As a general rule, the notification should not just feature a picture of a CCTV camera but should additionally specify the purpose of the CCTV camera if the reason is not evident (e.g. “installed for security purposes”).
Considerations when complying with the reasonable purposes requirement
This duty must be followed with for the installation of CCTV cameras in both publicly accessible and non-publicly accessible commercial locations. To comply with this responsibility, the organisation must examine whether the amount of attainable coverage is acceptable for the purpose of installing the CCTV cameras.
As indicated above, the PDPA does not restrict the installation of CCTV cameras outside the company premises. Nonetheless, you should take extra care to verify that any such installation complies with the reasonable reasons criterion. This is because it may be more difficult to justify comprehensive CCTV camera monitoring outside the company premises.
For example, if the aim of CCTV cameras is to protect the security of a factory, it may be regarded reasonable for the CCTV cameras to additionally collect video extending outside the business (e.g. the film would offer information on how trespassers accessed the premises) (e.g. the footage would provide information on how trespassers entered the premises).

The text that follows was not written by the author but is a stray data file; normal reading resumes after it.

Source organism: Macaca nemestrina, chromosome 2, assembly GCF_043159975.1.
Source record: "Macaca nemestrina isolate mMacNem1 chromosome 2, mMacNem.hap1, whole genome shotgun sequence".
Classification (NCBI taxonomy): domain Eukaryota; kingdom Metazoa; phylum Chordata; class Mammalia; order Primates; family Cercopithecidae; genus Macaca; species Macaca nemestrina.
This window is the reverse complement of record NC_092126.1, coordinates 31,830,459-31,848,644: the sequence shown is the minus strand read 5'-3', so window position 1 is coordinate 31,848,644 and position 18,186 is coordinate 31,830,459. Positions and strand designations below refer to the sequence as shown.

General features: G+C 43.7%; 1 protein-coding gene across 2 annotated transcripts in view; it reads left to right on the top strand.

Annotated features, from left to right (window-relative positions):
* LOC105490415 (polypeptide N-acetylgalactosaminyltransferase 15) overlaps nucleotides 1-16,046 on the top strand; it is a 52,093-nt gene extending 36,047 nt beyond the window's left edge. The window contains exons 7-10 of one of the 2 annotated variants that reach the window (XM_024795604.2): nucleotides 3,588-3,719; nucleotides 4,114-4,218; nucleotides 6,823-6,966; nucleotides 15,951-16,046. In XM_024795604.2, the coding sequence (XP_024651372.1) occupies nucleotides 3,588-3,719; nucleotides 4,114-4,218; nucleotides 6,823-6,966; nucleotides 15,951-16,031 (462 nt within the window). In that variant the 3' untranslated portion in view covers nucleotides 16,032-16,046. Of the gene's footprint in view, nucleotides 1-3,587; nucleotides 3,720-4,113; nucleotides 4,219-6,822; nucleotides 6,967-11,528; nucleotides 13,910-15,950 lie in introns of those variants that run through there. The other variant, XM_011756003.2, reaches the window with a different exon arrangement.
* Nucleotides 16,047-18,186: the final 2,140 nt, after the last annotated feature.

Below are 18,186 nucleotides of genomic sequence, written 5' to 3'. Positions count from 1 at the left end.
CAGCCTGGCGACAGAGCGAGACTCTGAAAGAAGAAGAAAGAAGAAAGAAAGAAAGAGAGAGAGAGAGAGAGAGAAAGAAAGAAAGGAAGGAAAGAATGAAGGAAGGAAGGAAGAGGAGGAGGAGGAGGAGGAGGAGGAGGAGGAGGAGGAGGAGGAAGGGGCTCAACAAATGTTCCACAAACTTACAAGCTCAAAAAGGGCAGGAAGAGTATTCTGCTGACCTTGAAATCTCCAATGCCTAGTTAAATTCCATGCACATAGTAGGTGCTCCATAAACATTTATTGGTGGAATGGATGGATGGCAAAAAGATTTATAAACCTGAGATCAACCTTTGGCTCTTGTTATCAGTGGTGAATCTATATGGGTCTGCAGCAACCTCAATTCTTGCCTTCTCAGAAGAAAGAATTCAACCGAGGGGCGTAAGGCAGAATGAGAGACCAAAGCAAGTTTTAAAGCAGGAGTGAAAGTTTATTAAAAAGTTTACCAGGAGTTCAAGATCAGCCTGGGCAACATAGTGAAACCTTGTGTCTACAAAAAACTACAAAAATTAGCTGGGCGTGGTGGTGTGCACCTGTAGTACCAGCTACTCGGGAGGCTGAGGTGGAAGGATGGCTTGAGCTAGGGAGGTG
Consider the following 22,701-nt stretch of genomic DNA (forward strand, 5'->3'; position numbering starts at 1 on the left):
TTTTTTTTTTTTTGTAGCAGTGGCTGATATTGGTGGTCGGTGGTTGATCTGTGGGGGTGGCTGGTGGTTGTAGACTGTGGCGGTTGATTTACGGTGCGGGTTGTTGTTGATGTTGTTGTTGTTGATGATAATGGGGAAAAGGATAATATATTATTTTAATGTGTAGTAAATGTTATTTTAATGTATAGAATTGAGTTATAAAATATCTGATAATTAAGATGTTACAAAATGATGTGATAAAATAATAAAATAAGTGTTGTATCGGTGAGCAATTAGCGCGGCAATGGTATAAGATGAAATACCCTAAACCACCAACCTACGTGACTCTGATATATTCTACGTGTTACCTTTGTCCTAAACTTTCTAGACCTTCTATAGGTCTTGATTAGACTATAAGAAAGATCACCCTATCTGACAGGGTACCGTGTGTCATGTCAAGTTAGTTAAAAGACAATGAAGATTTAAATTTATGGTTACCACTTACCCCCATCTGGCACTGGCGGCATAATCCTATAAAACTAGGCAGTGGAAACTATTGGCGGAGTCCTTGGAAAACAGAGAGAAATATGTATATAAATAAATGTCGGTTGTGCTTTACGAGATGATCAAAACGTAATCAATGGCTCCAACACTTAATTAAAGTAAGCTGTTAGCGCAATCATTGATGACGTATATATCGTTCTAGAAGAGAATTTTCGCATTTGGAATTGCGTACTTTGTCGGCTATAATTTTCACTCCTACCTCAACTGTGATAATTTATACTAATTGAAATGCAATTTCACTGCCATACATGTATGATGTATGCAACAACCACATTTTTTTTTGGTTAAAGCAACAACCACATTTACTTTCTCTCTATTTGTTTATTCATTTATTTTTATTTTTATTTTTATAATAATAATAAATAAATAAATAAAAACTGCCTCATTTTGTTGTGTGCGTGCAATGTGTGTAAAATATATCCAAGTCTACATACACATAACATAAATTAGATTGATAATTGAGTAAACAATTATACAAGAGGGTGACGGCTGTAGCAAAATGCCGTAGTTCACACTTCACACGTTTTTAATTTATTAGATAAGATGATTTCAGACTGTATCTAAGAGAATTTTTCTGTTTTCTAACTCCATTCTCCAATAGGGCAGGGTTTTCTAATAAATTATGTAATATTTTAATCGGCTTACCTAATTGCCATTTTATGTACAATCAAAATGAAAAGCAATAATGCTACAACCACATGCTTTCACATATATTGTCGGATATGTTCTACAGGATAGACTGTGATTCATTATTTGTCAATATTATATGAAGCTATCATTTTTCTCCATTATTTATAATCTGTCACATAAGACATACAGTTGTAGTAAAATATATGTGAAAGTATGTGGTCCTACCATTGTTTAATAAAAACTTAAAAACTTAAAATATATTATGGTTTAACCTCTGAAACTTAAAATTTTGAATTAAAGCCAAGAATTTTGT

On the other hand, if the amount of coverage would not be regarded reasonable, the organisation may be in violation of PDPA responsibilities.
Places where you should not install CCTV cameras
- Bathrooms: It is illegal to install CCTV cameras in bathrooms or any other areas where people have a reasonable expectation of privacy.
- Employee break rooms: Like bathrooms, employee break rooms are areas where employees have a reasonable expectation of privacy, and it would be illegal to install CCTV cameras.
- Changing rooms: Changing rooms are private areas where customers may change clothes, and it is not appropriate to install CCTV cameras in these areas.
- Cash registers and payment terminals: While it may seem like a good idea to install CCTV cameras at cash registers or payment terminals, doing so may create privacy concerns for customers as they enter their personal and financial information.
- Any area where confidential information is discussed: If a retail shop handles confidential information such as employee records, customer information, or financial information, it is important to ensure that CCTV cameras are not installed in those areas to protect the privacy and security of that information.
- Any area that may violate the privacy rights of individuals: It is important to consider the privacy rights of individuals when installing CCTV cameras in retail shops. Areas where individuals may be undressing, engaging in intimate conversations, or engaging in other private activities should be avoided.
Conclusions and Recommendations
The use of CCTV systems in retail malls has numerous advantages. The benefits of robust, widely deployed technology include crime prevention, a better shopping experience, and the ability to acquire evidence.
At the same hand, deploying CCTV systems entails a significant amount of moral and legal responsibilities. CCTV cameras are readily available and accessible, but the decision to deploy them must be carefully considered.